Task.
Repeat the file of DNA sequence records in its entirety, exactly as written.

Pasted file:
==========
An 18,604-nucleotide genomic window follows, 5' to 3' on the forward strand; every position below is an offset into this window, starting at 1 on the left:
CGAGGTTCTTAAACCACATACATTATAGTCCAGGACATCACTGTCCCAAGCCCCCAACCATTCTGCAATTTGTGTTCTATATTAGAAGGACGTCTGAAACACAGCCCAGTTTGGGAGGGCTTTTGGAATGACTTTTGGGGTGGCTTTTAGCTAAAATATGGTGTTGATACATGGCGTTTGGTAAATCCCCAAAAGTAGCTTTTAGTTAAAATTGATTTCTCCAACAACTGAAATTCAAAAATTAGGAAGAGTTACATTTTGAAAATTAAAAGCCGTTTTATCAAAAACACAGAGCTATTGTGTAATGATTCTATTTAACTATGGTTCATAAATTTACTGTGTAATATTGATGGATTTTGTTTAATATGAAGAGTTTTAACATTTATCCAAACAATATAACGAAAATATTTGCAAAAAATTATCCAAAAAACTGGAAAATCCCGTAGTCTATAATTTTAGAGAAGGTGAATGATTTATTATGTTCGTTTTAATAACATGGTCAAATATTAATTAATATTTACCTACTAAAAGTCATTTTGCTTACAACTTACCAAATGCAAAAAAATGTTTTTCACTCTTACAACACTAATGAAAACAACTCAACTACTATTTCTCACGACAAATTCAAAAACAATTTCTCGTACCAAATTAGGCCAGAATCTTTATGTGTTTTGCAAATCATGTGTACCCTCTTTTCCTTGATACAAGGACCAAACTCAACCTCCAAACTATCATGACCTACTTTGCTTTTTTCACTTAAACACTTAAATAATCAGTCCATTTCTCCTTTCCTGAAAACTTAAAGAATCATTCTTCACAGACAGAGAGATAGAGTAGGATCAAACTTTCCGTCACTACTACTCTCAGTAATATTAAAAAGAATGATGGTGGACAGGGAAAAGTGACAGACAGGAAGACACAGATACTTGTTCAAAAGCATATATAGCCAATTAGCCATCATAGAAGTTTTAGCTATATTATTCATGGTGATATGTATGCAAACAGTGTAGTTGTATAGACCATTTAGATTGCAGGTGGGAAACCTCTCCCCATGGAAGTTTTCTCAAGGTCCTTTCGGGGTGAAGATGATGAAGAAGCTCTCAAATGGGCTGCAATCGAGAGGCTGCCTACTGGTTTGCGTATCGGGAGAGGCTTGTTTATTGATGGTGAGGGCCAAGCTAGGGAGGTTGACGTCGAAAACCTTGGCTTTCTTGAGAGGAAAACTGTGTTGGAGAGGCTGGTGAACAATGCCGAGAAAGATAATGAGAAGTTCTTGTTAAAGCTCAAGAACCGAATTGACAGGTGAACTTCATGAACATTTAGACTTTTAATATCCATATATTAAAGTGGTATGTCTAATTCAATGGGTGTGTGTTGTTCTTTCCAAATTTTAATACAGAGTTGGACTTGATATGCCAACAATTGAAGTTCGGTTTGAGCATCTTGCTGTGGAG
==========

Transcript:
An 18,604-nucleotide genomic window follows, 5' to 3' on the forward strand; every position below is an offset into this window, starting at 1 on the left:
CGAGGTTCTTAAACCACATACATTATAGTCCAGGACATCACTGTCCCAAGCCCCCAACCATTCTGCAATTTGTGTTCTATATTAGAAGGACGTCTGAAACACAGCCCAGTTTGGGAGGGCTTTTGGAATGACTTTTGGGGTGGCTTTTAGCTAAAATATGGTGTTGATACATGGCGTTTGGTAAATCCCCAAAAGTAGCTTTTAGTTAAAATTGATTTCTCCAACAACTGAAATTCAAAAATTAGGAAGAGTTACATTTTGAAAATTAAAAGCCGTTTTATCAAAAACACAGAGCTATTGTGTAATGATTCTATTTAACTATGGTTCATAAATTTACTGTGTAATATTGATGGATTTTGTTTAATATGAAGAGTTTTAACATTTATCCAAACAATATAACGAAAATATTTGCAAAAAATTATCCAAAAAACTGGAAAATCCCGTAGTCTATAATTTTAGAGAAGGTGAATGATTTATTATGTTCGTTTTAATAACATGGTCAAATATTAATTAATATTTACCTACTAAAAGTCATTTTGCTTACAACTTACCAAATGCAAAAAAATGTTTTTCACTCTTACAACACTAATGAAAACAACTCAACTACTATTTCTCACGACAAATTCAAAAACAATTTCTCGTACCAAATTAGGCCAGAATCTTTATGTGTTTTGCAAATCATGTGTACCCTCTTTTCCTTGATACAAGGACCAAACTCAACCTCCAAACTATCATGACCTACTTTGCTTTTTTCACTTAAACACTTAAATAATCAGTCCATTTCTCCTTTCCTGAAAACTTAAAGAATCATTCTTCACAGACAGAGAGATAGAGTAGGATCAAACTTTCCGTCACTACTACTCTCAGTAATATTAAAAAGAATGATGGTGGACAGGGAAAAGTGACAGACAGGAAGACACAGATACTTGTTCAAAAGCATATATAGCCAATTAGCCATCATAGAAGTTTTAGCTATATTATTCATGGTGATATGTATGCAAACAGTGTAGTTGTATAGACCATTTAGATTGCAGGTGGGAAACCTCTCCCCATGGAAGTTTTCTCAAGGTCCTTTCGGGGTGAAGATGATGAAGAAGCTCTCAAATGGGCTGCAATCGAGAGGCTGCCTACTGGTTTGCGTATCGGGAGAGGCTTGTTTATTGATGGTGAGGGCCAAGCTAGGGAGGTTGACGTCGAAAACCTTGGCTTTCTTGAGAGGAAAACTGTGTTGGAGAGGCTGGTGAACAATGCCGAGAAAGATAATGAGAAGTTCTTGTTAAAGCTCAAGAACCGAATTGACAGGTGAACTTCATGAACATTTAGACTTTTAATATCCATATATTAAAGTGGTATGTCTAATTCAATGGGTGTGTGTTGTTCTTTCCAAATTTTAATACAGAGTTGGACTTGATATGCCAACAATTGAAGTTCGGTTTGAGCATCTTGCTGTGGAG